A storm similar to an Alberta clipper will spread disruptive snow from the northern Plains to the Ohio Valley into this weekend, slowing ground travel and sparking delays for flights at major airports in the region, including Chicago's O'Hare Airport.
Plunging temperatures in the wake of the storm will turn untreated wet and slushy roads and sidewalks to ice.
The storm will target the Interstate 94 corridor first. Several inches of snow will fall from much of North Dakota Friday to northern Illinois and central Indiana by Saturday. Up to a foot of snow will blanket cities and towns that lie in the heaviest band of snow.
The exact track of the storm will determine who gets the "lollipop" as far as snowfall is concerned. A jog farther north or south would shift the steady, heavy snow area.
At this time it appears the storm will track south of Detroit and Cleveland, sparing the cities from a big accumulation. However, provided the storm does not weaken considerably, Indianapolis and Cincinnati could do well as far as snowfall is concerned.
Just to the south of the heaviest snow, a zone of ice or a wintry mix will also coat roads, making for slippery travel.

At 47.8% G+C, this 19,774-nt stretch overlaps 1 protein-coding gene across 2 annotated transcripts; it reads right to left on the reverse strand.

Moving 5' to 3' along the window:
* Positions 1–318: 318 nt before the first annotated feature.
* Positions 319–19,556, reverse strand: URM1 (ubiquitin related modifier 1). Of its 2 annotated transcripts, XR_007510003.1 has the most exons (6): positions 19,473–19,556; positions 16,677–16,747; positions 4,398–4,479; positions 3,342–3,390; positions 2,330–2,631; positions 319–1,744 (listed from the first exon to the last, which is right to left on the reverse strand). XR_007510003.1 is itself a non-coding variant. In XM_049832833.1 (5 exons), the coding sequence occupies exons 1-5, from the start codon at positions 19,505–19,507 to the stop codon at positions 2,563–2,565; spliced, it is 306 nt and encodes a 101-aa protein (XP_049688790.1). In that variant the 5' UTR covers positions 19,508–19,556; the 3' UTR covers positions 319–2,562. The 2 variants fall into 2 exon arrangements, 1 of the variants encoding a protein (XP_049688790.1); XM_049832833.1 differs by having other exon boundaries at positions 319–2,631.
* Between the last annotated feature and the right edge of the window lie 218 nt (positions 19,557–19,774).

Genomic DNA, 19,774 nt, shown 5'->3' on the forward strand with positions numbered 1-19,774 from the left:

At present, it appears Omaha, Kansas City, St. Louis and Nashville would slide underneath the snow and ice and would end up on the milder side of the storm. Even so, the situation still bears watching.
No doubt, some snow would survive the trip into the Virginias, and a mixture of rain and wet snow could even reach part of the North Carolina coast by Sunday.
The overall weather pattern bears watching as progressively colder weather will continue to invade from the northern Plains into much of the East over the next couple of weeks.
People downwind of the Great Lakes will need their snow shovels even if they miss the weekend storm, as a lake-effect event aims to drop enough snow to be measured with a yardstick in the traditional areas.
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